chapter  7
Deciphering ‘Lost’ Urban Landscapes at Cyrene
ByGareth Sears, Vince Ganey, Chris Ganey, Richard Cuttler,
Pages 30

Cyrene is located 9.5 km from the Mediterranean Sea on the Djebel Akhdar (or Gebel el-Akhdar), the ‘Green Mountain’. e site is a complex one because of the area’s underlying geology and the eect of wadi development. Cyrenaica’s coastal plain near Cyrene is only around 1 km wide, aer which there is a line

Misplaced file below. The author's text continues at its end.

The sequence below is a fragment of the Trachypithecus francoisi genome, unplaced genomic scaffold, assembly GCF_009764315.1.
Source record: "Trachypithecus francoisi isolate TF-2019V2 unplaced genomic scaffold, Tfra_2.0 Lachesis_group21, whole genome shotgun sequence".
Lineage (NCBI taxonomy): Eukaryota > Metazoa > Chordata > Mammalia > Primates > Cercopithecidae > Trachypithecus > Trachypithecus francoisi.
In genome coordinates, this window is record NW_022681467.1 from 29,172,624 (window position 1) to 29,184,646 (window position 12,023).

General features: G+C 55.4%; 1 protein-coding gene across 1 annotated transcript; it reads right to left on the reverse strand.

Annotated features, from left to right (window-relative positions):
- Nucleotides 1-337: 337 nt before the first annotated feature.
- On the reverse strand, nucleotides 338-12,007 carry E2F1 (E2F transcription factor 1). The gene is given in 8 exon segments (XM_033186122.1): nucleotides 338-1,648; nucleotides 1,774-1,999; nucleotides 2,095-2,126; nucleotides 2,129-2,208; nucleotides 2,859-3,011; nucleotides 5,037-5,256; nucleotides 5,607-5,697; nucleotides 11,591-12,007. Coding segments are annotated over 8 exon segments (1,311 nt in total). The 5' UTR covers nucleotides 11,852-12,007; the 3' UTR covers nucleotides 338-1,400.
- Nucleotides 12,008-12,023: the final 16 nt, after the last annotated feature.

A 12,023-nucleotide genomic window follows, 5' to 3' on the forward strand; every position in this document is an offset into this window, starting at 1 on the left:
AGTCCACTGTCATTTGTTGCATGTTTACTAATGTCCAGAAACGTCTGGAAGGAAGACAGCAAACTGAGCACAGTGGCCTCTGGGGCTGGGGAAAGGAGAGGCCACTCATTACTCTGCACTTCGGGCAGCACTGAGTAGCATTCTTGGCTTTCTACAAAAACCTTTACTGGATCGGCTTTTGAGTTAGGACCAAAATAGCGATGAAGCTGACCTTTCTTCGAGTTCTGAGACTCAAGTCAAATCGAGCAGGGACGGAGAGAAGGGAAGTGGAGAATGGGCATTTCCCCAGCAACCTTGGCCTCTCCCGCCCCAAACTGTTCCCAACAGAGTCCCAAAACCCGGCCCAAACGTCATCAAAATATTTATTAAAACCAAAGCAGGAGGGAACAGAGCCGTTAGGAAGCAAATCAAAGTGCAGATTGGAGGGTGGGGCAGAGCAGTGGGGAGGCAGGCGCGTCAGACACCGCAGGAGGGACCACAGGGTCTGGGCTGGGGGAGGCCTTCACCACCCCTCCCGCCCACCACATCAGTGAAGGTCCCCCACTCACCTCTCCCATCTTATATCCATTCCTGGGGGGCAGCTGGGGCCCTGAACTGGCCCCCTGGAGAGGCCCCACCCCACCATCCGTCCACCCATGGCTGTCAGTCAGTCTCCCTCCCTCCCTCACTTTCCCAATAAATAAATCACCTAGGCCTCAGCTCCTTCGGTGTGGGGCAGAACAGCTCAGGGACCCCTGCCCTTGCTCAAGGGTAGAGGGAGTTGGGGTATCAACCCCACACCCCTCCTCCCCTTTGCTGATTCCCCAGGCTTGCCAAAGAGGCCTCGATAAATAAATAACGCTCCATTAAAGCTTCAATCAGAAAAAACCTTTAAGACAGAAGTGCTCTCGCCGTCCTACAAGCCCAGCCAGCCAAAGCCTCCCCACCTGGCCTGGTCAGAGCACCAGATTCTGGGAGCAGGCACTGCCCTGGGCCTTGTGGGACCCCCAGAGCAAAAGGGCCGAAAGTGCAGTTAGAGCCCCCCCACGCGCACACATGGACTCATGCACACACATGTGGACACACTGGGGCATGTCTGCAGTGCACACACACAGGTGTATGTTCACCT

of steep clis of around 300 m in height. South of this cli line is a plateau of 6-8 km in depth, comprising a limestone terrace, covered by red soils, that ends with another chain of clis, again around 300 m in height; Cyrene sits on top of this second line of clis. To the south of the city is another plateau, which gently slopes downwards towards the Sahara desert. Cyrene thus sits on a series of terraces. A number of steep wadis, cutting through the limestone plateau, surround the city, meaning that ancient Cyrene is dened by clis dropping away towards the lower plateau on the north but also by two wadis, namely the Wadi Bel Gadir and the Wadi Bu Turchia. e former denes the western limits of the city, whilst the latter emerges out of the site itself and its valley splits Cyrene’s eastern and western halves, impeding access between the two. ese topographic features create distinct physical divisions between areas such as the Upper Town and the Sanctuary of Apollo, eectively creating a multi-focal site and adding to a complex urban history.